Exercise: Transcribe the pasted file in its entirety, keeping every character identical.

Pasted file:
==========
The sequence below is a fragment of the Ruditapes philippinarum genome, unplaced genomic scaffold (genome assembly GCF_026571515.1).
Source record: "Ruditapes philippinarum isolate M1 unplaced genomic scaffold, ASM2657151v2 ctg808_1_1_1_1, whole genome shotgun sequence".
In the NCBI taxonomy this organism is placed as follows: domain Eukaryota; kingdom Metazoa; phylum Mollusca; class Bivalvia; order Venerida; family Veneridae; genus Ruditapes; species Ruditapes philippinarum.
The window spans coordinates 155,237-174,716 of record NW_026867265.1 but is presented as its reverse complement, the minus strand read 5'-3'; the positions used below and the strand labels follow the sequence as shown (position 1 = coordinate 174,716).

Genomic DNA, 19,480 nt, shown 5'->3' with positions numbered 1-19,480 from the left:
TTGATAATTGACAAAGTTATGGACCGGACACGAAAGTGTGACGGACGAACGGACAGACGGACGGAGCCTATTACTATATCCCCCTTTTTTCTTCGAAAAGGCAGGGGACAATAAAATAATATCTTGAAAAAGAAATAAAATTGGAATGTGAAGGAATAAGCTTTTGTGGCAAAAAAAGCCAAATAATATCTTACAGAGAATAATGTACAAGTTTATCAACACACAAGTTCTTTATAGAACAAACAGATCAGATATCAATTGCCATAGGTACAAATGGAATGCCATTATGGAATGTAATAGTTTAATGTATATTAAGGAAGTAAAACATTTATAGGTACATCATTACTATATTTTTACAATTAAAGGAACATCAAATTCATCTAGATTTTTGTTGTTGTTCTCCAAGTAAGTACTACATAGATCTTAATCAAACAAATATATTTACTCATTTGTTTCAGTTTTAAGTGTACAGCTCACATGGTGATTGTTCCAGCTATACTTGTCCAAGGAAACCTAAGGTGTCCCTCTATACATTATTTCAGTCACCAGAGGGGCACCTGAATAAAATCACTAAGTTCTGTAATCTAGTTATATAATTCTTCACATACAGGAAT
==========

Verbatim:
The sequence below is a fragment of the Ruditapes philippinarum genome, unplaced genomic scaffold (genome assembly GCF_026571515.1).
Source record: "Ruditapes philippinarum isolate M1 unplaced genomic scaffold, ASM2657151v2 ctg808_1_1_1_1, whole genome shotgun sequence".
In the NCBI taxonomy this organism is placed as follows: domain Eukaryota; kingdom Metazoa; phylum Mollusca; class Bivalvia; order Venerida; family Veneridae; genus Ruditapes; species Ruditapes philippinarum.
The window spans coordinates 155,237-174,716 of record NW_026867265.1 but is presented as its reverse complement, the minus strand read 5'-3'; the positions used below and the strand labels follow the sequence as shown (position 1 = coordinate 174,716).

Genomic DNA, 19,480 nt, shown 5'->3' with positions numbered 1-19,480 from the left:
TTGATAATTGACAAAGTTATGGACCGGACACGAAAGTGTGACGGACGAACGGACAGACGGACGGAGCCTATTACTATATCCCCCTTTTTTCTTCGAAAAGGCAGGGGACAATAAAATAATATCTTGAAAAAGAAATAAAATTGGAATGTGAAGGAATAAGCTTTTGTGGCAAAAAAAGCCAAATAATATCTTACAGAGAATAATGTACAAGTTTATCAACACACAAGTTCTTTATAGAACAAACAGATCAGATATCAATTGCCATAGGTACAAATGGAATGCCATTATGGAATGTAATAGTTTAATGTATATTAAGGAAGTAAAACATTTATAGGTACATCATTACTATATTTTTACAATTAAAGGAACATCAAATTCATCTAGATTTTTGTTGTTGTTCTCCAAGTAAGTACTACATAGATCTTAATCAAACAAATATATTTACTCATTTGTTTCAGTTTTAAGTGTACAGCTCACATGGTGATTGTTCCAGCTATACTTGTCCAAGGAAACCTAAGGTGTCCCTCTATACATTATTTCAGTCACCAGAGGGGCACCTGAATAAAATCACTAAGTTCTGTAATCTAGTTATATAATTCTTCACATACAGGAAT